'Good idea!' Severin raised his head, looking at Inigo with something resembling favour. 'I'll brief Mistress Trube to that effect at once.' He softened somewhat. 'Don't take my criticisms to heart, Master Carivelli: you've done a fine job here, and I mean to confirm the contract, construction to start under your authority as soon as the site is clear. These small changes - and I may spot a few more in the next day or so - will not take a man like you long to incorporate, I'm sure. If, that is, your other commitments don't drag you away from my work.'
Here he frowned fiercely, and Inigo was worried for a moment that he was referring to the water-fountain for Trimble. But then Severin's face cracked into a grin, and he clapped Inigo on the back. 'You're a brave fellow for taking on Darkev, and I'm pleased you've got spirit - I'd have done the same! One's honour is all one has to defend, sometimes! I gave you the contract because I thought you'd do a better job than Darkev - some sad business with his daughter, he can't keep his mind on the job these days - and my guess is you'll outmatch him with the sword, as well. Why, I was just saying to Etta the other day, what a fine shoulder you have...'
'Your daughter, Miss Etta Severin?' Inigo leapt at this conversational opportunity, only belatedly realising that it had been presented to him rather artlessly.
Severin's whole demeanour changed, his fists clenched, his brows beetled, and he seemed considerably taller. His voice was cold. 'Yes, my elder daughter. She is very precious to me, Master Carivelli. Since her mother's death I have been most judicious about her social contacts. Do you take my meaning? I see you do. Bear these words in mind, for at present you have a powerful friend in me.'
INIGO WAS LITTLE daunted by his employer's minatory mien, truth to tell, and there was a spring in his step as he hied himself to the Bone Castle, to inspect its suitability. He was pleased to find it one of the city's most pleasant hostelries - how different from the spit-and-sawdust affairs favoured in Samarinda! He could quite accustom himself to the decadence of the south - with a number of salons privées. He left the maître d' with something to remember him by, and progressed on, his feet drawing him into the maze of streets surrounding the University, where the better class of young folk were wont to gather of an evening. After peering into a couple of bars, he entered the third, named Gathric's, which was decorated along the lines of a Riberan stube - all wheat-sheaves and trails of hops around the walls. Here he swiftly fell in with a fast company - students, for the most part, young scions of the merchant families who controlled the city's wealth. When he introduced himself, he found his fame had gone before him.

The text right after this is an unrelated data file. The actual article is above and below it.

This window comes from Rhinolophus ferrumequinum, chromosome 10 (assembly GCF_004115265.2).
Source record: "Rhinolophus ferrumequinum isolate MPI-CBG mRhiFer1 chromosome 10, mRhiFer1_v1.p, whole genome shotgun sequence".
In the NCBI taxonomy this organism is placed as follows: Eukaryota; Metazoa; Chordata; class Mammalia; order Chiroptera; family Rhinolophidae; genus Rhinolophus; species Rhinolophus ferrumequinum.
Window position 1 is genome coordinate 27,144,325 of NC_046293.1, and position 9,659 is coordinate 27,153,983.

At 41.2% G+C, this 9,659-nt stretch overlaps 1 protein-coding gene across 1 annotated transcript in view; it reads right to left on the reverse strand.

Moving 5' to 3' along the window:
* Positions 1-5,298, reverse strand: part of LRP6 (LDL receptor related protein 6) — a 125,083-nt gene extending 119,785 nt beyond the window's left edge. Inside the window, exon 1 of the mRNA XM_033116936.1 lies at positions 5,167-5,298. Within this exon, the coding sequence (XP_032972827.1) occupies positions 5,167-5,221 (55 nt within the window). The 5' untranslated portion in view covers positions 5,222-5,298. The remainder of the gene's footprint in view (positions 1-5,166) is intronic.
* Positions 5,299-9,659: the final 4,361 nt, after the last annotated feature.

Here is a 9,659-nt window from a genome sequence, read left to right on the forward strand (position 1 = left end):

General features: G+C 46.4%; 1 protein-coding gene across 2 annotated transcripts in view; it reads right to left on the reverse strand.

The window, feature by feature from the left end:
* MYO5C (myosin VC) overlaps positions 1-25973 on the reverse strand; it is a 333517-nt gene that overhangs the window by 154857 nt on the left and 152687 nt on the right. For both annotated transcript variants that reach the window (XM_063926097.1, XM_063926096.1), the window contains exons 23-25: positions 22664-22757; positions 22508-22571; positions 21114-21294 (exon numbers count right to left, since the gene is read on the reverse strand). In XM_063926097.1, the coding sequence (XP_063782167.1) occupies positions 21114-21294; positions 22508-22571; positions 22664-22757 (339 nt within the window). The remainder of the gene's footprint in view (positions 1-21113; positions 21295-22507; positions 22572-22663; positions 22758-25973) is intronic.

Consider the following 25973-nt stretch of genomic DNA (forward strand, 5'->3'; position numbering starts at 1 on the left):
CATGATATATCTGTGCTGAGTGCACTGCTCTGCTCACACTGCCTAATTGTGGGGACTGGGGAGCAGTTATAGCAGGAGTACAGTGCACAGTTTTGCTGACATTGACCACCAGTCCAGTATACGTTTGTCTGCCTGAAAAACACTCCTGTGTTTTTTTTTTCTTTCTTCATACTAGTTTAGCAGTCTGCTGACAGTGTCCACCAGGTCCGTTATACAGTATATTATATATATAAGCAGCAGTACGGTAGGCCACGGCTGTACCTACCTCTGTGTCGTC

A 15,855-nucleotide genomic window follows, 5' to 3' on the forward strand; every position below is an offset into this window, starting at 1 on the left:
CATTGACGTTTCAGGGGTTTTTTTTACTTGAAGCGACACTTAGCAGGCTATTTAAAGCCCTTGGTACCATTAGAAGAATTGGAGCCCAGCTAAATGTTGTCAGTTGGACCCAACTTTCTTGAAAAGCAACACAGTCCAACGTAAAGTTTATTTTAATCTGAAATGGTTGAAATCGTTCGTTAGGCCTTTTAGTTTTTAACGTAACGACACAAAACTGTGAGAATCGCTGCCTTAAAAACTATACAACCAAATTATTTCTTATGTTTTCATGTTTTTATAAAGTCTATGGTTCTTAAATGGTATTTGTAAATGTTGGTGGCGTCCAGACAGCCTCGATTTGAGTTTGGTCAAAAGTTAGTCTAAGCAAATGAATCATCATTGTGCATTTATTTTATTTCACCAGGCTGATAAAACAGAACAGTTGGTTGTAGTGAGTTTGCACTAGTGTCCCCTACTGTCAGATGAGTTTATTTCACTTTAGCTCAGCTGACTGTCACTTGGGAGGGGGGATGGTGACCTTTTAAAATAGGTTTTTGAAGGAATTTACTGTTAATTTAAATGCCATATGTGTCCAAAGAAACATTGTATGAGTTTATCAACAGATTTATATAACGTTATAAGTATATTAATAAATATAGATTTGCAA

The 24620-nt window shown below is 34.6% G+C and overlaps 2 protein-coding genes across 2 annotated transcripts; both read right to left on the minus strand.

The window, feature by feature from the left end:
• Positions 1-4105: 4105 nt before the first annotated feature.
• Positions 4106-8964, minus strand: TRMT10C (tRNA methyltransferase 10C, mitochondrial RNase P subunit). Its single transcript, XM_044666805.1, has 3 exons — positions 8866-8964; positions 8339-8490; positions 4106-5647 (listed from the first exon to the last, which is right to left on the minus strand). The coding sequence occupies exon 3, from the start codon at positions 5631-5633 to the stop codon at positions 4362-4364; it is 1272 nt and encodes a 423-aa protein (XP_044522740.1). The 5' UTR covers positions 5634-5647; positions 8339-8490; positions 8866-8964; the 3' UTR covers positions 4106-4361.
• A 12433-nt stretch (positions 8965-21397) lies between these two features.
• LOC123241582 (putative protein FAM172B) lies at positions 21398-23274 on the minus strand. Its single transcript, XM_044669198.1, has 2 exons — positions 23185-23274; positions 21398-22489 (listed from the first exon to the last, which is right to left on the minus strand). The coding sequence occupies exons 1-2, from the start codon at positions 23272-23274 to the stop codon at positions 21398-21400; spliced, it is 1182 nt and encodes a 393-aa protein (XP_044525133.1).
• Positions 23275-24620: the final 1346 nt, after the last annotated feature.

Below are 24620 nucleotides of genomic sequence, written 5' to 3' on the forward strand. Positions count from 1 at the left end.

'So, you're the chap's agreed to take Darkev down a peg or two?' drawled one blade, resplendent in scarlet silks. Inigo himself was rather conscious that his appearance did him few favours at the moment.